Opposed to auto bailout, Romney now takes credit for rebound
Presidential candidate Mitt Romney often finds himself on the defensive in Rust Belt states for having been against the government's auto bailout, which many credit with saving the industry. Now he is taking a new tack on the issue: He is taking credit for the industry's rebound.
LANSING, Mich. — Mitt Romney often finds himself on the defensive in Rust Belt states for having been against the government's auto bailout, which many credit with saving the industry. Now he is taking a new tack on the issue: He is taking credit for the industry's rebound.
Although Romney's closest aides acknowledge that he is politically vulnerable over his opposition to the bailout — immortalized in a New York Times Op-Ed article in 2008 titled "Let Detroit Go Bankrupt" — Romney told WEWS-TV in Cleveland on Monday that he deserved some praise for the industry's recovery.
"I'll take a lot of credit for the fact that this industry's come back," Romney said after a campaign event in Euclid, Ohio.
In opposing the bailout, Romney instead lobbied for a process of "managed bankruptcy," which he said would have allowed the car companies to restructure and emerge stronger than before.
"My own view is that the auto companies needed to go through bankruptcy before government help," Romney said. "And frankly, that's finally what the president did. He finally took them through bankruptcy."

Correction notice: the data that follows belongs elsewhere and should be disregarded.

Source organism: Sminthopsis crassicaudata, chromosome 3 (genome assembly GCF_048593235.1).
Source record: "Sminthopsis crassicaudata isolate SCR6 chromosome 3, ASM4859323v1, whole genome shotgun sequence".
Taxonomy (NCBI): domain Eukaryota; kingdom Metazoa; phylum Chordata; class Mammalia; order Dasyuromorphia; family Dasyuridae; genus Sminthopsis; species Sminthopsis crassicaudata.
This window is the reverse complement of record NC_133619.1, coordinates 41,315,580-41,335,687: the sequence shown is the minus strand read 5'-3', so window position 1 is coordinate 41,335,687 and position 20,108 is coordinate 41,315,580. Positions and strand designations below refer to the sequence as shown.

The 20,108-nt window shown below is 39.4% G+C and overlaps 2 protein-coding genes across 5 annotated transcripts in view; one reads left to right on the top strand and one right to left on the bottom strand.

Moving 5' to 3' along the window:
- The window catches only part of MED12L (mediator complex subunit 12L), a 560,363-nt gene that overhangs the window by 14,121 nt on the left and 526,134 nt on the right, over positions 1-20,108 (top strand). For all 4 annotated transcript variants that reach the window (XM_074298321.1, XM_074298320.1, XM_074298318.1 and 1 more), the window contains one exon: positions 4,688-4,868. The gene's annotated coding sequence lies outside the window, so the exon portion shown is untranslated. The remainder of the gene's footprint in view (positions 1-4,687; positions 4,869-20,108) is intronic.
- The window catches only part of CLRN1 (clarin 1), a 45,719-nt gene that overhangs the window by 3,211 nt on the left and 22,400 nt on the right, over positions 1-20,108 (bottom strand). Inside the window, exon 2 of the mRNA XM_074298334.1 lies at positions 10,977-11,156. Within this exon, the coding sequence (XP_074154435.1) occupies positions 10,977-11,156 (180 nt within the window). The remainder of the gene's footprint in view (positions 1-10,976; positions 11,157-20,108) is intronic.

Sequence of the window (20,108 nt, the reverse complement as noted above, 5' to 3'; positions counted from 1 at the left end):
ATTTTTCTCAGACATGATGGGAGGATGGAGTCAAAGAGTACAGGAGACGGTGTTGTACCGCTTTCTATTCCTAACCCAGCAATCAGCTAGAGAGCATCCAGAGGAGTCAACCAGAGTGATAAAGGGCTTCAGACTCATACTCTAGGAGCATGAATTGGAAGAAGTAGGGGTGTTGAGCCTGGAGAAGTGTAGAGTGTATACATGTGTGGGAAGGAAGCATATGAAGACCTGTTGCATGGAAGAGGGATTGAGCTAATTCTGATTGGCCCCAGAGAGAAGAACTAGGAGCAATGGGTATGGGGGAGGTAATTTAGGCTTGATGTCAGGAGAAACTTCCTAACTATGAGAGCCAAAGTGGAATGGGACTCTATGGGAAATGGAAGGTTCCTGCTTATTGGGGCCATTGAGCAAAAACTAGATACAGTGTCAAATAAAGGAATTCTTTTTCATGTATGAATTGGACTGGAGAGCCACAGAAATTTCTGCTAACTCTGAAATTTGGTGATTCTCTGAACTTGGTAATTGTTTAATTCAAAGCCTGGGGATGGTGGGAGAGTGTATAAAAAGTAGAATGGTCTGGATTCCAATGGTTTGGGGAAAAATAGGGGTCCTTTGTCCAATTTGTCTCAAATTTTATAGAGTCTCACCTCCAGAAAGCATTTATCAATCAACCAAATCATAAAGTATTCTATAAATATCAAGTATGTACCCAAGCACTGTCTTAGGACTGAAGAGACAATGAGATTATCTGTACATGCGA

The federal government did help the companies restructure through bankruptcy, after providing hundreds of millions of dollars in loans.
On Tuesday in Lansing, not far from a GM plant, protesters outside the Lansing Community College auditorium where he appeared criticized Romney's opposition to the bailouts. The presumptive GOP nominee was introduced by Michigan Gov. Rick Snyder, a Republican who supported the $80 billion federal loans to GM and Chrysler. Neither man raised the matter.
In a state where car is king and where his father led an automotive company before becoming governor, Romney's only remarks about cars were lamenting the demise of Oldsmobile, which had been headquartered in Lansing.
"It was a fine car and a source of pride for the city. It was also a source of a lot of good-paying jobs," he said. "These last few years have been hard on the people of Lansing, and they have been hard on the people of America. In the Obama economy, some of the hardest hit have been those in the middle class."
GM announced that they were discontinuing the Oldsmobile brand in 2000, and the last car rolled off the assembly line in 2004.
Michigan voters overall support the bailout.
Given Romney's opposition to the federal loans to GM and Chrysler, Democrats seized on those remarks.
During a call organized by Obama's campaign, United Auto Workers President Bob King described Romney's argument as "absurd."
King noted that Romney had favored having the car companies go through bankruptcy and seek private financing as they restructured. But at the time, the credit markets were frozen and little or no financing was available. King credited the George W. Bush administration for understanding the problem and giving GM and Chrysler a bridge loan in December 2008. Otherwise, he said, the companies would have liquidated.
Former Ohio Gov. Ted Strickland argued that it was "incredible" for Romney to take credit for the auto industry's resurgence. "The conversation that we are having in this country right now is about who we are going to elect to lead the country, who we trust, who we can count on, who has our backs," he said, adding that Romney's comments should raise questions about his character.